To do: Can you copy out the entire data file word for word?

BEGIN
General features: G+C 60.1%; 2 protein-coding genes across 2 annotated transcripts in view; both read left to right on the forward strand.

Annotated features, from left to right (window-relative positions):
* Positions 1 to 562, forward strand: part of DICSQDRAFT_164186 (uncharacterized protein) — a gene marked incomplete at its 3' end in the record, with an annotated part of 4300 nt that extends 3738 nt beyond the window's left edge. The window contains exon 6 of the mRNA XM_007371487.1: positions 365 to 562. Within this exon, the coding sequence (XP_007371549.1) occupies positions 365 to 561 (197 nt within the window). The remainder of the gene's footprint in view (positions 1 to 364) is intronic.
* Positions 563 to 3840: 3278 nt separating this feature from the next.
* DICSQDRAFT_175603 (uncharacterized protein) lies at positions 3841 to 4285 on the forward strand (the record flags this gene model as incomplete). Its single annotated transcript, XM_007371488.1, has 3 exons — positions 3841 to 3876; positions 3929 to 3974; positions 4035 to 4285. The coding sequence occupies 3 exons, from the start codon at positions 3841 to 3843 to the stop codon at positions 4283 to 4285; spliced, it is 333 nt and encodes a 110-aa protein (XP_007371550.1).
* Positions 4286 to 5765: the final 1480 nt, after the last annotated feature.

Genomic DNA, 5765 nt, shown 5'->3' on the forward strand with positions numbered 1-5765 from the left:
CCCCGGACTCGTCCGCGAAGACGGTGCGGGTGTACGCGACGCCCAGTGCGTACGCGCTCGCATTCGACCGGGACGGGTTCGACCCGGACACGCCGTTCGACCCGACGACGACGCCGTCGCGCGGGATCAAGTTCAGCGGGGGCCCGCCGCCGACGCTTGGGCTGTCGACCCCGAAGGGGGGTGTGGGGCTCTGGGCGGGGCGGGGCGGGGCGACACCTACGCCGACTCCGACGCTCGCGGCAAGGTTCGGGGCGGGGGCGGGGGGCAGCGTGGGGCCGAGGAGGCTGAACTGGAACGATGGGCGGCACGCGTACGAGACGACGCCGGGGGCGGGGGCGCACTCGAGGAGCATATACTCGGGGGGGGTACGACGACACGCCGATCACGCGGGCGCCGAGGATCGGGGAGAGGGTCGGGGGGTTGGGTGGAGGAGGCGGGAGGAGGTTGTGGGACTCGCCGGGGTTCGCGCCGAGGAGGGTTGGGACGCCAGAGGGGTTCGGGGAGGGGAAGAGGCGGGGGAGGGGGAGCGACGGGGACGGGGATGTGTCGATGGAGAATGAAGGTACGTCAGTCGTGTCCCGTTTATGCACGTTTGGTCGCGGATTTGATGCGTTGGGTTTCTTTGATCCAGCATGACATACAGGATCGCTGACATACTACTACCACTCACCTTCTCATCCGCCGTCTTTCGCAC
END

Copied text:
General features: G+C 60.1%; 2 protein-coding genes across 2 annotated transcripts in view; both read left to right on the forward strand.

Annotated features, from left to right (window-relative positions):
* Positions 1 to 562, forward strand: part of DICSQDRAFT_164186 (uncharacterized protein) — a gene marked incomplete at its 3' end in the record, with an annotated part of 4300 nt that extends 3738 nt beyond the window's left edge. The window contains exon 6 of the mRNA XM_007371487.1: positions 365 to 562. Within this exon, the coding sequence (XP_007371549.1) occupies positions 365 to 561 (197 nt within the window). The remainder of the gene's footprint in view (positions 1 to 364) is intronic.
* Positions 563 to 3840: 3278 nt separating this feature from the next.
* DICSQDRAFT_175603 (uncharacterized protein) lies at positions 3841 to 4285 on the forward strand (the record flags this gene model as incomplete). Its single annotated transcript, XM_007371488.1, has 3 exons — positions 3841 to 3876; positions 3929 to 3974; positions 4035 to 4285. The coding sequence occupies 3 exons, from the start codon at positions 3841 to 3843 to the stop codon at positions 4283 to 4285; spliced, it is 333 nt and encodes a 110-aa protein (XP_007371550.1).
* Positions 4286 to 5765: the final 1480 nt, after the last annotated feature.

Genomic DNA, 5765 nt, shown 5'->3' on the forward strand with positions numbered 1-5765 from the left:
CCCCGGACTCGTCCGCGAAGACGGTGCGGGTGTACGCGACGCCCAGTGCGTACGCGCTCGCATTCGACCGGGACGGGTTCGACCCGGACACGCCGTTCGACCCGACGACGACGCCGTCGCGCGGGATCAAGTTCAGCGGGGGCCCGCCGCCGACGCTTGGGCTGTCGACCCCGAAGGGGGGTGTGGGGCTCTGGGCGGGGCGGGGCGGGGCGACACCTACGCCGACTCCGACGCTCGCGGCAAGGTTCGGGGCGGGGGCGGGGGGCAGCGTGGGGCCGAGGAGGCTGAACTGGAACGATGGGCGGCACGCGTACGAGACGACGCCGGGGGCGGGGGCGCACTCGAGGAGCATATACTCGGGGGGGGTACGACGACACGCCGATCACGCGGGCGCCGAGGATCGGGGAGAGGGTCGGGGGGTTGGGTGGAGGAGGCGGGAGGAGGTTGTGGGACTCGCCGGGGTTCGCGCCGAGGAGGGTTGGGACGCCAGAGGGGTTCGGGGAGGGGAAGAGGCGGGGGAGGGGGAGCGACGGGGACGGGGATGTGTCGATGGAGAATGAAGGTACGTCAGTCGTGTCCCGTTTATGCACGTTTGGTCGCGGATTTGATGCGTTGGGTTTCTTTGATCCAGCATGACATACAGGATCGCTGACATACTACTACCACTCACCTTCTCATCCGCCGTCTTTCGCAC